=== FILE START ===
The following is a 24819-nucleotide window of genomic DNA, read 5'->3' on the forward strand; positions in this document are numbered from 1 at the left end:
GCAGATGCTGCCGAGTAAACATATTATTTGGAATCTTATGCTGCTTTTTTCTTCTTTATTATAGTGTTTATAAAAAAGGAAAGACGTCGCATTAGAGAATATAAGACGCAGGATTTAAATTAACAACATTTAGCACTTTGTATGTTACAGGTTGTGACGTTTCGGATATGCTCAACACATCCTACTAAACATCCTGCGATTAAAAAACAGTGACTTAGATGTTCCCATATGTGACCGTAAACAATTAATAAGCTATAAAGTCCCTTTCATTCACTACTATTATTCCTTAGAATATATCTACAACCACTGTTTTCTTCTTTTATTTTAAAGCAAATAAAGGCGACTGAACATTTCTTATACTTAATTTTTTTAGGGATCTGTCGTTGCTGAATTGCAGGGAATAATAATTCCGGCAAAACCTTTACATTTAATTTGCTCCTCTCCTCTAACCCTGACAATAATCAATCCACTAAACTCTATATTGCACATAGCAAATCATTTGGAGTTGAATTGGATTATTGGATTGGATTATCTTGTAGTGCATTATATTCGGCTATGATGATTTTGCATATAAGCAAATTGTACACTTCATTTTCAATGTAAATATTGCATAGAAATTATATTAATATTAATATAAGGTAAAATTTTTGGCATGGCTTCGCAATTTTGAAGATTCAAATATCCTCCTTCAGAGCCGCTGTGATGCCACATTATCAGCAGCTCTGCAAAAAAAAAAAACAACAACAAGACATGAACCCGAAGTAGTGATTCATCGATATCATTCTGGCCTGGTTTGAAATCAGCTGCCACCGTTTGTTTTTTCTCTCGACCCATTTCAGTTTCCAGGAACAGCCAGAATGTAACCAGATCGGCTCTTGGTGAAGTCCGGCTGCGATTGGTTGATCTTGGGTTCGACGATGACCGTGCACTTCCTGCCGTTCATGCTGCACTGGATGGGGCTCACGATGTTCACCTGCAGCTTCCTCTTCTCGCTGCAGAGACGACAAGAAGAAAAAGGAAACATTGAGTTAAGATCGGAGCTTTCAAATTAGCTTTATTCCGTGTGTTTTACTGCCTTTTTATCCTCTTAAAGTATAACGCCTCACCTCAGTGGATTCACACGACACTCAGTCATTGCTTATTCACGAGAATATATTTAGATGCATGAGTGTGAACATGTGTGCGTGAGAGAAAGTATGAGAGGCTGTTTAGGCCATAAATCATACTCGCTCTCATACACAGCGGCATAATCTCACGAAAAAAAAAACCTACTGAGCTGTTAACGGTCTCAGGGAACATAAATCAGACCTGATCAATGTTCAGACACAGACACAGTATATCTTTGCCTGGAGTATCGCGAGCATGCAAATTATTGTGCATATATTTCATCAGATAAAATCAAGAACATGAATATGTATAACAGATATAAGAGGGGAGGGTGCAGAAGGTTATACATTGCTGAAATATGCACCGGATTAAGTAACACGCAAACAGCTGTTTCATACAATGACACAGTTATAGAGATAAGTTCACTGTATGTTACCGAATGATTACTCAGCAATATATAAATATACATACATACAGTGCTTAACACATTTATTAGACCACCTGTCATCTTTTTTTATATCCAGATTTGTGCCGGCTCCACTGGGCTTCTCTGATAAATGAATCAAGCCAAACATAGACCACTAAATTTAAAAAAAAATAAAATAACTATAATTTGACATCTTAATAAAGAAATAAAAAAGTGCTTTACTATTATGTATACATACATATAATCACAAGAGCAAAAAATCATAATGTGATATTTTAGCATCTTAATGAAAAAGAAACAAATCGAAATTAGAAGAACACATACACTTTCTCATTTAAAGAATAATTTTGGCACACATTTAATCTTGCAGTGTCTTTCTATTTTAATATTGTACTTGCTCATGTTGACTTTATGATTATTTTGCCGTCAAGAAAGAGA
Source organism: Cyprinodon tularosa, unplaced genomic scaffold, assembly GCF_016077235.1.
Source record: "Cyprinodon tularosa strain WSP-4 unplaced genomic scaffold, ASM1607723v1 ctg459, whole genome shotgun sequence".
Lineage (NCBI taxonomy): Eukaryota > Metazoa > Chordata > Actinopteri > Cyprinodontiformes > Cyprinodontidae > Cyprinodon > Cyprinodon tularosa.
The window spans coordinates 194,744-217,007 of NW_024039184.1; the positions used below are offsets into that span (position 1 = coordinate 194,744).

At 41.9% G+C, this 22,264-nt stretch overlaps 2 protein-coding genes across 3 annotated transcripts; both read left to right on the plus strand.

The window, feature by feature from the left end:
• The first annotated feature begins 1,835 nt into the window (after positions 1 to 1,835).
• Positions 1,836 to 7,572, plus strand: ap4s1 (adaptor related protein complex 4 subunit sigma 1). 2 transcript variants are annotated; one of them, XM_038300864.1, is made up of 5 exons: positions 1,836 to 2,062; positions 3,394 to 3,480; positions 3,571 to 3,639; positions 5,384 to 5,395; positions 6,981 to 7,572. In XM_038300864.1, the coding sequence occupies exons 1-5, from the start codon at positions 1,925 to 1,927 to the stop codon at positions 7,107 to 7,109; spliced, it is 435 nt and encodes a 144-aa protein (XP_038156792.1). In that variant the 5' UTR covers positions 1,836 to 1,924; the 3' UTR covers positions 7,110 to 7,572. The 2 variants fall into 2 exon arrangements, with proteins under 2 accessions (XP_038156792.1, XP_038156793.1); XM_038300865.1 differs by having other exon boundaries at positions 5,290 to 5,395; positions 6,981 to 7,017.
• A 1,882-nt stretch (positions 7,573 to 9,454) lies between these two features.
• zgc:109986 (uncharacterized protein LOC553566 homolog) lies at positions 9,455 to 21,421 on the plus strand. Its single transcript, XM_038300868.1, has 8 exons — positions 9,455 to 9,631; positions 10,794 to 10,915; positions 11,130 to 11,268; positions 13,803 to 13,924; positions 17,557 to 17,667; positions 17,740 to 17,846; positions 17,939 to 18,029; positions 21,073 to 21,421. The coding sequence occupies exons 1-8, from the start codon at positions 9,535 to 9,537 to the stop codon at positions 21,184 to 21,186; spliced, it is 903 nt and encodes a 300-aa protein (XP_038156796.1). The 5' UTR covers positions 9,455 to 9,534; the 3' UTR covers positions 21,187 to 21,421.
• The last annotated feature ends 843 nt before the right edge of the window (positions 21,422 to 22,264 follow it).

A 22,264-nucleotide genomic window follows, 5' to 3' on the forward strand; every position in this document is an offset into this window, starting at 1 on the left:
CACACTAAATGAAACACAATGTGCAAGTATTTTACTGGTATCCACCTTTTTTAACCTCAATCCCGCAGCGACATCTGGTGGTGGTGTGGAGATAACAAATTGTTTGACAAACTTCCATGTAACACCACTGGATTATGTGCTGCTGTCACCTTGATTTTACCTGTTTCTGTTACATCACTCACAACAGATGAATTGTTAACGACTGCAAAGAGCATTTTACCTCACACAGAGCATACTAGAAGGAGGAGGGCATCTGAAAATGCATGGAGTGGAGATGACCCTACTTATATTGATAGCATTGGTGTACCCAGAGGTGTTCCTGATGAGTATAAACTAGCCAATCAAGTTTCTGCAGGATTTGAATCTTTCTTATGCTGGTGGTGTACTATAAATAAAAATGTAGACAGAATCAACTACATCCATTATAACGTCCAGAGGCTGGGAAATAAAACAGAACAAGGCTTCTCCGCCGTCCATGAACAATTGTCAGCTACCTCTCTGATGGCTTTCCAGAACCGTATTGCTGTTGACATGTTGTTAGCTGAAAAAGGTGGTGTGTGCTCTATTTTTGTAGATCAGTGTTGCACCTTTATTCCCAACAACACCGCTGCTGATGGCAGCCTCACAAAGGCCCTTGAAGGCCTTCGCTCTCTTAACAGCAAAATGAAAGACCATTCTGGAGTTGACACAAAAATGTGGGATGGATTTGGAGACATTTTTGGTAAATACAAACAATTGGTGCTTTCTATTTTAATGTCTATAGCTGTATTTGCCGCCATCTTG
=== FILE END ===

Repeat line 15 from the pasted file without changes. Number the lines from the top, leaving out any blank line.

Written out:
CACACTAAATGAAACACAATGTGCAAGTATTTTACTGGTATCCACCTTTTTTAACCTCAATCCCGCAGCGACATCTGGTGGTGGTGTGGAGATAACAAATTGTTTGACAAACTTCCATGTAACACCACTGGATTATGTGCTGCTGTCACCTTGATTTTACCTGTTTCTGTTACATCACTCACAACAGATGAATTGTTAACGACTGCAAAGAGCATTTTACCTCACACAGAGCATACTAGAAGGAGGAGGGCATCTGAAAATGCATGGAGTGGAGATGACCCTACTTATATTGATAGCATTGGTGTACCCAGAGGTGTTCCTGATGAGTATAAACTAGCCAATCAAGTTTCTGCAGGATTTGAATCTTTCTTATGCTGGTGGTGTACTATAAATAAAAATGTAGACAGAATCAACTACATCCATTATAACGTCCAGAGGCTGGGAAATAAAACAGAACAAGGCTTCTCCGCCGTCCATGAACAATTGTCAGCTACCTCTCTGATGGCTTTCCAGAACCGTATTGCTGTTGACATGTTGTTAGCTGAAAAAGGTGGTGTGTGCTCTATTTTTGTAGATCAGTGTTGCACCTTTATTCCCAACAACACCGCTGCTGATGGCAGCCTCACAAAGGCCCTTGAAGGCCTTCGCTCTCTTAACAGCAAAATGAAAGACCATTCTGGAGTTGACACAAAAATGTGGGATGGATTTGGAGACATTTTTGGTAAATACAAACAATTGGTGCTTTCTATTTTAATGTCTATAGCTGTATTTGCCGCCATCTTG